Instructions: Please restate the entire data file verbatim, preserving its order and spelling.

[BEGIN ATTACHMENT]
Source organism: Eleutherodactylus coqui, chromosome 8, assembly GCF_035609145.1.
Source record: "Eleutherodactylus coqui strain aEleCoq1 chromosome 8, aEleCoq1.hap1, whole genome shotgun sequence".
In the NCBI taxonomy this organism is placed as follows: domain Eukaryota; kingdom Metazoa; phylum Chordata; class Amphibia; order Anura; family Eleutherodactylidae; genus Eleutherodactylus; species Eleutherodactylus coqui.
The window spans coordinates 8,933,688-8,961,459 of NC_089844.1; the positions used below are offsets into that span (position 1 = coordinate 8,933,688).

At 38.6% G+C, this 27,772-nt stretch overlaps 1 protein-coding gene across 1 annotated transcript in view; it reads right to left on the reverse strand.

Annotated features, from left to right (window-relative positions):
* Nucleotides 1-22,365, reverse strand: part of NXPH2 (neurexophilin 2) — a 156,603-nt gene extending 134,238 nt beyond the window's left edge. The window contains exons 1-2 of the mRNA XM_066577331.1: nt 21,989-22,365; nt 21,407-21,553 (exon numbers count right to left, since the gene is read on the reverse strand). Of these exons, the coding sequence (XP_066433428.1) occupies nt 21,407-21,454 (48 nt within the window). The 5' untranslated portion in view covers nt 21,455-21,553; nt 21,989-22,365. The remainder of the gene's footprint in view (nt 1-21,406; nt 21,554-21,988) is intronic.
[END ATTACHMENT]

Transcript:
Source organism: Eleutherodactylus coqui, chromosome 8, assembly GCF_035609145.1.
Source record: "Eleutherodactylus coqui strain aEleCoq1 chromosome 8, aEleCoq1.hap1, whole genome shotgun sequence".
In the NCBI taxonomy this organism is placed as follows: domain Eukaryota; kingdom Metazoa; phylum Chordata; class Amphibia; order Anura; family Eleutherodactylidae; genus Eleutherodactylus; species Eleutherodactylus coqui.
The window spans coordinates 8,933,688-8,961,459 of NC_089844.1; the positions used below are offsets into that span (position 1 = coordinate 8,933,688).

At 38.6% G+C, this 27,772-nt stretch overlaps 1 protein-coding gene across 1 annotated transcript in view; it reads right to left on the reverse strand.

Annotated features, from left to right (window-relative positions):
* Nucleotides 1-22,365, reverse strand: part of NXPH2 (neurexophilin 2) — a 156,603-nt gene extending 134,238 nt beyond the window's left edge. The window contains exons 1-2 of the mRNA XM_066577331.1: nt 21,989-22,365; nt 21,407-21,553 (exon numbers count right to left, since the gene is read on the reverse strand). Of these exons, the coding sequence (XP_066433428.1) occupies nt 21,407-21,454 (48 nt within the window). The 5' untranslated portion in view covers nt 21,455-21,553; nt 21,989-22,365. The remainder of the gene's footprint in view (nt 1-21,406; nt 21,554-21,988) is intronic.